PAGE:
Lyme disease: A Look Beyond Antibiotics - Klinghardt

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Lyme disease: A Look Beyond Antibiotics - Klinghardt

Post by Martian » Fri 19 Apr 2013 2:11

Read ILADS associate Dietrich Klinghardt discussing his "Lyme protocols":

Lyme disease: A Look Beyond Antibiotics
Dietrich K.Klinghardt, MD, PhD
1/7/05 and 1/7/06

PDF: ... _Jan06.pdf
Powerpoint: ... d2_abx.pdf

A Deep Look Beyond Lyme
2011 Klinghardt Academy Event
With highlights by Scott Forsgren

PDF: ... _notes.pdf

Klinghardt's website:
Welcome to the Klinghardt Academy

The Klinghardt Academy is the official resource for Dr Dietrich Klinghardt's information, protocols, articles, educational materials, audio and video files and training. You are invited to join his newsletter for periodic updates and for notification of forthcoming events.

Camp Other
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Re: Lyme disease: A Look Beyond Antibiotics - Klinghardt

Post by Camp Other » Fri 19 Apr 2013 5:05

Martian wrote:Read ILADS associate Dietrich Klinghardt discussing his "Lyme protocols":
I've read some of his protocol material before. A glance at the first paper leads me to conclude that it contains a combination of scientific facts - that is, he is describing what happens in Lyme disease accurately - along with treatments which are either okay or have no evidence to back them.

And the problem is a number of people who might go to see him couldn't begin to separate the facts from the speculation - some of it may even border on "intelligent, educated guess" - but the rest of it has absolutely no evidence to support its use. Not only that - some of it is risky and can lead to serious harm, such as the vitamin C and salt protocol which is mentioned in step 1 (I believe it was step 1?) which is deworming.

In order to list that which is scientific fact versus speculative but potentially plausible versus not supported at all and harmful, it would take a while - except for those items which are pretty obvious (e.g. salt and C).

I don't even know where to begin as I skimmed it, but I can say straight off a number of ideas did not make sense to me and I have evidence to the contrary of what he said - including that Giardia is not diagnosed or rarely is. I have had a friend who was diagnosed with Giardiasis a few years ago and was treated for it properly and got better; I know of many more people who had it longer ago than that and same story.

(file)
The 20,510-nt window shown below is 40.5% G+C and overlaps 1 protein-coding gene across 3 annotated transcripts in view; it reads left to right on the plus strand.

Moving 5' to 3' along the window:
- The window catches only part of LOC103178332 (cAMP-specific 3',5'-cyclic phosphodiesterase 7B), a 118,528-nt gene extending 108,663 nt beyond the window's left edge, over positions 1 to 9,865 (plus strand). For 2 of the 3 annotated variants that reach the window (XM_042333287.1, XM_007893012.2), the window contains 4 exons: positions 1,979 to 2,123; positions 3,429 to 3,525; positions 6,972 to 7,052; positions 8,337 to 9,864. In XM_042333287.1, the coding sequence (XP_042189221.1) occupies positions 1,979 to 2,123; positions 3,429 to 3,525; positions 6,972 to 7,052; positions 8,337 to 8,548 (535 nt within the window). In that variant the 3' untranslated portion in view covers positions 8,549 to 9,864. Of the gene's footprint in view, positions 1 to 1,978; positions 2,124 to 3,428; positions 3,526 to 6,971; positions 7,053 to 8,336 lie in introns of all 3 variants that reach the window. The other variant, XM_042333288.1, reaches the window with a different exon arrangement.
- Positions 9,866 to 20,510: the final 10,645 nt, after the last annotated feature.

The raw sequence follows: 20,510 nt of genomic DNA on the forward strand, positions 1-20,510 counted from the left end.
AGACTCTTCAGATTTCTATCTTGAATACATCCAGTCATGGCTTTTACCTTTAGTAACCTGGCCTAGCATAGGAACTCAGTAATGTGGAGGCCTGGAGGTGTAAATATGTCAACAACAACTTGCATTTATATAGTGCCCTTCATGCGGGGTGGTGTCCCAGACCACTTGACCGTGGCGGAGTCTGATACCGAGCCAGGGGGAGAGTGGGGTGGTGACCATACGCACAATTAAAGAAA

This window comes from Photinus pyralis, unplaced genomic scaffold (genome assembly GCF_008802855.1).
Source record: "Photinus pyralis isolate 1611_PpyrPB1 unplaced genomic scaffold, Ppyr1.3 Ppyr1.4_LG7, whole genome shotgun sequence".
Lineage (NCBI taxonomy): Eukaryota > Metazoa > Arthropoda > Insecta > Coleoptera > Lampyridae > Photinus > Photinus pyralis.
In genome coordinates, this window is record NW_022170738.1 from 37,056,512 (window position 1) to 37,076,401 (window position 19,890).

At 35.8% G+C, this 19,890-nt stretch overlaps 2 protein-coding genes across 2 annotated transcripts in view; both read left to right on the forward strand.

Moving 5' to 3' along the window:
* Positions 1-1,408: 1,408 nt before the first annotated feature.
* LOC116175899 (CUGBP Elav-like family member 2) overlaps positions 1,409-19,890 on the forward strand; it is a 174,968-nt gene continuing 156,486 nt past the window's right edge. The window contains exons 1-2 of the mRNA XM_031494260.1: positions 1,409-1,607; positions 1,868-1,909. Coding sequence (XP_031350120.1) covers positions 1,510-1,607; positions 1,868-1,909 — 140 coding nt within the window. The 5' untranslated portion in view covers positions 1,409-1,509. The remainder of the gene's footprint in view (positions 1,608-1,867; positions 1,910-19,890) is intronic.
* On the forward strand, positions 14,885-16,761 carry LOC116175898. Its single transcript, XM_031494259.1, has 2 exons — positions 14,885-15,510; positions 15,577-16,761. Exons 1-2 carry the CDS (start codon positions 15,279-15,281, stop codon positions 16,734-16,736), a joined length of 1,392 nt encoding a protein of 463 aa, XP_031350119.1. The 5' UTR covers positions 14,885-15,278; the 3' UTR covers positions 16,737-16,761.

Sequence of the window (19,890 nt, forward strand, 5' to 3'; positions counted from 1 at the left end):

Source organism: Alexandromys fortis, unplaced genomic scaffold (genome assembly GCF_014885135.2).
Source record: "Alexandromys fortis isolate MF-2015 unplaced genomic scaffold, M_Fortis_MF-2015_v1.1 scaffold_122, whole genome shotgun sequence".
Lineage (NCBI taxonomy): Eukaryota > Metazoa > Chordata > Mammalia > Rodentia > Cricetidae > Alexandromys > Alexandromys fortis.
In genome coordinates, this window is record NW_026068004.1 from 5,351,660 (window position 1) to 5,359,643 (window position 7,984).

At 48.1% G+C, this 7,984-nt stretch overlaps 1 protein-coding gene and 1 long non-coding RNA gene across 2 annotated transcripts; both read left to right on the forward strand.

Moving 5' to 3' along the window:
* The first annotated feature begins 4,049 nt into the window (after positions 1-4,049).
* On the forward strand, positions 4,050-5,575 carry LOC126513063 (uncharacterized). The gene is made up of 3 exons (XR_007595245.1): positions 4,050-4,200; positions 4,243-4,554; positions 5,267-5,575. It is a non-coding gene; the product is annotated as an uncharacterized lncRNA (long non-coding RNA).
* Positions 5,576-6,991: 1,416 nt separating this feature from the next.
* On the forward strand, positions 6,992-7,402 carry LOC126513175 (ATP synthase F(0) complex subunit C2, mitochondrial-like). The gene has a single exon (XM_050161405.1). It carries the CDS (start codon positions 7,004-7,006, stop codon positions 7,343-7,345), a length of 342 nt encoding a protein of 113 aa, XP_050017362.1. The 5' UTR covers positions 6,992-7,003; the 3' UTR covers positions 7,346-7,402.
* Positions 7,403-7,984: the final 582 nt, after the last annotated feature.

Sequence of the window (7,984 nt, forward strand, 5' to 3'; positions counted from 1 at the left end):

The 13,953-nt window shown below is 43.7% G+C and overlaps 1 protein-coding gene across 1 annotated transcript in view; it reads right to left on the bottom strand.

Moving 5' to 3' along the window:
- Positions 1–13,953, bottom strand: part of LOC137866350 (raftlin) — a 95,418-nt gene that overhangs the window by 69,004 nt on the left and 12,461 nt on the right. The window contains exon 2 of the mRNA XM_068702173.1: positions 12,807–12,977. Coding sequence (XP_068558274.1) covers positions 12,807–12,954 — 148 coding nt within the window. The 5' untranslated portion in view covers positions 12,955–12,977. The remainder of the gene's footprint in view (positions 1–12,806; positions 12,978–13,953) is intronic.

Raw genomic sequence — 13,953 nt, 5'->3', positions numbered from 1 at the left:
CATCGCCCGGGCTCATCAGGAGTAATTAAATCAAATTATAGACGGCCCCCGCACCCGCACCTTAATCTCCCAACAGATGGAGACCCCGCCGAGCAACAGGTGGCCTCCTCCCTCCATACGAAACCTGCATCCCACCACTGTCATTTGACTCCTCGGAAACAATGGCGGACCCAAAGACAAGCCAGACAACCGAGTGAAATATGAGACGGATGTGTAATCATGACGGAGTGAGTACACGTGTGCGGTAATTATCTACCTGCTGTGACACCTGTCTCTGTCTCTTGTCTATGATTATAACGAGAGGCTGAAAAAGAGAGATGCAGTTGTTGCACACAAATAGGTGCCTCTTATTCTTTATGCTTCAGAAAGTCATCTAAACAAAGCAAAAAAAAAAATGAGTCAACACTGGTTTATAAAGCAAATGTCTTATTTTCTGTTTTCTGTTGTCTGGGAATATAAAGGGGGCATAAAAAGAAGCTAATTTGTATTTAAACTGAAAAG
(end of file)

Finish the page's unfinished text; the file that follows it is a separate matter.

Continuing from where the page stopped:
Really, it would take a while to point out what is supported and what isn't because some sentences are a mix of both.

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Re: Lyme disease: A Look Beyond Antibiotics - Klinghardt

Post by Camp Other » Fri 19 Apr 2013 5:29

That all said, Klinghardt is definitely right about something, applying the title of the thread: "A Look Beyond Antibiotics"

We are on the cusp of entering a post-antibiotic age, and we really do not want to enter it fully. We are staring into the abyss, though.

While longer courses of antibiotic treatment seem to help some patients with tickborne disease, not everyone's symptoms are resolved on them. They can't be the only answer even if they help some people.

The issue of persistence must be confirmed once and for all, and dealt with effectively - whether the outcome is persistent tolerant spirochetes sequestered in immune privileged sites or some patients have persistent antigens which are causing symptoms.

Even if stronger evidence supported the existence of infection with persistent spirochetes, the months and years of antibiotics people are trying would be better off replaced with shorter acting, more effective antibiotics and treatments than what patients are using now. I think most patients would also be MUCH happier if they had shorter effective courses of antibiotics and could go back to work and their lives even SOONER.

And of course, the oft-cited long term cost of long term antibiotic use is antibiotic resistance - resistance in bacteria other than Borrelia, which is already an issue in some patients now. Resistance that is a danger to humanity and society overall, and of concern to many doctors, surgeons, microbiologists, immunologists, and patients sitting in hospitals right now (MRSA, VRE, Tuberculosis, etc.).

If there aren't persistent spirochetes and there is another cause for patients' persisting symptoms, then that too should be determined and new treatment studies conducted for this cause. Otherwise, there aren't any other options other than to use pain meds (to which people can grow addicted, then they lose effectiveness due to tolerance) or drugs which make you stupid/sleep all the time (Neurontin and others) or using antibiotics for their anti-inflammatory purposes, or, if you are 100% certain you no longer have an infection and it isn't contraindicated - use of steroidal drugs (which have some pretty nasty side effects of their own, as do biologics/DMARDS - not to mention the expense).

The one thing I agree on is that we do need to find other treatments other than antibiotics for patients to help them heal and get better. I would like to see research on herbs for treatment because some may prove to be effective - but then like artemisinin used to treat malaria, we would then have to be careful that we didn't create resistance to the herbs, too.

Nature. Evolution. It's an amazing show, and we are not in charge. We are lucky to stay one step ahead. :geek:

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